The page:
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Some of the most challenging R&D software problems for cyber-physical systems are those associated with producing, and where computer processors control physical, chemical, or biological processes or devices. Examples of such systems include airplanes and air traffic control systems, automobiles, power grids, oil refineries, and patient monitoring systems. Despite advances in standards-based commercial-off-the-shelf (COTS) technologies, key challenges must be addressed before COTS software can be used to build mission-critical distributed real-time embedded (DRE) systems effectively and productively. For example, developers of DRE systems continue to use ad hoc means to develop, configure, and deploy their applications due to the lack of formally analyzable and verifiable building block components at the operating system and middleware layers.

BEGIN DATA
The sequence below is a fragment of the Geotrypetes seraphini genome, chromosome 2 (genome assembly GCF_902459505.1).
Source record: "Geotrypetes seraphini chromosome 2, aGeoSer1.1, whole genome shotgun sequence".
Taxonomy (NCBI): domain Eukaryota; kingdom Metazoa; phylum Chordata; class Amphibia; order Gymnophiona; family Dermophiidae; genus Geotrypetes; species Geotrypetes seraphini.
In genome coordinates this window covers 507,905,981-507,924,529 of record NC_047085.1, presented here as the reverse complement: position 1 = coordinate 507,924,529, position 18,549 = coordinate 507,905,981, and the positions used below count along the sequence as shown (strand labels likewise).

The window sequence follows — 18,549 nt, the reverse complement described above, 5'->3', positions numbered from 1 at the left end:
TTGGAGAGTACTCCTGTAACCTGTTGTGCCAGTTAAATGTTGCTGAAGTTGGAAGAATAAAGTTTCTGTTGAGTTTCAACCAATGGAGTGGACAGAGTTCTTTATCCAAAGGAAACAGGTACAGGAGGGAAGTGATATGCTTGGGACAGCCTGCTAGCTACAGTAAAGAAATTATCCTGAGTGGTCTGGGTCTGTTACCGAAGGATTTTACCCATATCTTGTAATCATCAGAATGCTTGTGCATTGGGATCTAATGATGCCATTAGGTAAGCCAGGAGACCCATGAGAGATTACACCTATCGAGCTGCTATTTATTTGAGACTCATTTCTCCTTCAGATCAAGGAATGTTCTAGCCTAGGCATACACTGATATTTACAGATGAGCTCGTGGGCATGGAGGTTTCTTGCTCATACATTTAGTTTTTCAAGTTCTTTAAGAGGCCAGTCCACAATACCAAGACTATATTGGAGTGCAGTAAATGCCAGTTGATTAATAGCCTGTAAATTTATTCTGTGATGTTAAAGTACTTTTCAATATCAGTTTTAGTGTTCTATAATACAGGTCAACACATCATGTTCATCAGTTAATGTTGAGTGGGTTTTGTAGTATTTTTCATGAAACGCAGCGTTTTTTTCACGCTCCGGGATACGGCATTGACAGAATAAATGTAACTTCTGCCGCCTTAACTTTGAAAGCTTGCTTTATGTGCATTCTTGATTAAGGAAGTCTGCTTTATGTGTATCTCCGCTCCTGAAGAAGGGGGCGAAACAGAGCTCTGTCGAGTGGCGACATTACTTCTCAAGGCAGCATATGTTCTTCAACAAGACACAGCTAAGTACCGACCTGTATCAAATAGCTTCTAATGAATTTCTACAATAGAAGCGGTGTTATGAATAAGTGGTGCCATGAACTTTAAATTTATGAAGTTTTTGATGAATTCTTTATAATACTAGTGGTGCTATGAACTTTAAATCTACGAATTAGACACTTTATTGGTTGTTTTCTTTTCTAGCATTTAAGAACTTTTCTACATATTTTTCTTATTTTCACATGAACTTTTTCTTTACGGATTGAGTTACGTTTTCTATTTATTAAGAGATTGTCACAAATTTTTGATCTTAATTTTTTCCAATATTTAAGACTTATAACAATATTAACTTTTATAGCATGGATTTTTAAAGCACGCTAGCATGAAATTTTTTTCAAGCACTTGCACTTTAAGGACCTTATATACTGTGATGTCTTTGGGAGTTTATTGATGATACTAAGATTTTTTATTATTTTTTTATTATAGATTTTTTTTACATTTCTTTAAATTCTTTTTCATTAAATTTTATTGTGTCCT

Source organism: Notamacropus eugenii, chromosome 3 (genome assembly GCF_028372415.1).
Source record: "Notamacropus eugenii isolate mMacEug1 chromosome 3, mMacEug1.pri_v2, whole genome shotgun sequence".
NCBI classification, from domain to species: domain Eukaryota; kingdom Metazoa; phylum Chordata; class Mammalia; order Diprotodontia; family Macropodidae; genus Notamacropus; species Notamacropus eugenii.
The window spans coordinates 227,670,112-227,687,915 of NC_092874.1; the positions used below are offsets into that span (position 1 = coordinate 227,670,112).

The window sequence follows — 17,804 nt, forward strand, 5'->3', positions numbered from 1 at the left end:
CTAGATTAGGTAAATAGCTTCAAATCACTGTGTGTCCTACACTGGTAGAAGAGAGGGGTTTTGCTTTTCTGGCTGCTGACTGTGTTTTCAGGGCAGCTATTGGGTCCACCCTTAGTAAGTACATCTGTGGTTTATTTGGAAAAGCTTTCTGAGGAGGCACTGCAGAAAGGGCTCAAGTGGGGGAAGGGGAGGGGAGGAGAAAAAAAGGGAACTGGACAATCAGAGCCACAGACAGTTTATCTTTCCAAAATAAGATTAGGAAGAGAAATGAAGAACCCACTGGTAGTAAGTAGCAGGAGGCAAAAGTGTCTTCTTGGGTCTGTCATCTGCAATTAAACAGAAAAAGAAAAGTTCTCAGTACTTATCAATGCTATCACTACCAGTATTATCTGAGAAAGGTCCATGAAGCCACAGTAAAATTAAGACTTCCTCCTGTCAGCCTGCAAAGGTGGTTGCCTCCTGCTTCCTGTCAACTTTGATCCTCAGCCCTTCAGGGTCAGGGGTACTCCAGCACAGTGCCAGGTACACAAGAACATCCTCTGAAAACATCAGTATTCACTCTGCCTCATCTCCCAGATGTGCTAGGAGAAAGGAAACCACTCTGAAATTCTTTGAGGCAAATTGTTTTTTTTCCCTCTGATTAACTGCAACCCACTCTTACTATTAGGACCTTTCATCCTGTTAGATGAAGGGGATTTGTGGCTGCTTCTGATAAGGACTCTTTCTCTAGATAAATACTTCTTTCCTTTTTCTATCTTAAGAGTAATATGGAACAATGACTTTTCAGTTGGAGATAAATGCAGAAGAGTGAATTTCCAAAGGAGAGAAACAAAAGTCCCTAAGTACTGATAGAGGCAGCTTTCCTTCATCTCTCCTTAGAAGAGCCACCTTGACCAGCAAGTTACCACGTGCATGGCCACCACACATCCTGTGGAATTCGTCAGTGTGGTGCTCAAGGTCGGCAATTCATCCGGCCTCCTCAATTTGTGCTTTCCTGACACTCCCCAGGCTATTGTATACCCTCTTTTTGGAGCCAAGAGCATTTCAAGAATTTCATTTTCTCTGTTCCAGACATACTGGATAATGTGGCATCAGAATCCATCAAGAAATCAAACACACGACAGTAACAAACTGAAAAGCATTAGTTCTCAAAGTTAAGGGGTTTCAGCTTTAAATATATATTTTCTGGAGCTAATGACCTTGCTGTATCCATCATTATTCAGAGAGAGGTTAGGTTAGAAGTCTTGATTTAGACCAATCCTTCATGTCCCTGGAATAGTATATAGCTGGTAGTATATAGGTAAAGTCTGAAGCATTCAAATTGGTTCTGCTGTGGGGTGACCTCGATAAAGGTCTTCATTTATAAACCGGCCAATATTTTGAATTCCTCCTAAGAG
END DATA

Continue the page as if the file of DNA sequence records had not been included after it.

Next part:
Recognizing this tremendous challenge and responsibility, the HCSS Coordinating Group has decided to conduct an extensive community outreach for exploring new ideas and identifying emerging trends that could be used as input for a National research agenda on High Confidence Software Platforms for Cyber-Physical Systems. In particular, the workshop will focus on R&D strategies and tactics for restructuring the current real-time operating system, virtual machine, and distributed computing middleware platforms into a sound and assured real-time technology base for building future cyber-physical systems.

Panel Breakout Sessions

  1. Architecture, Execution, and (Spatio-Temporal) Virtualization
  2. Services and Assembly
  3. Programming and Synthesis, Hardware, and Software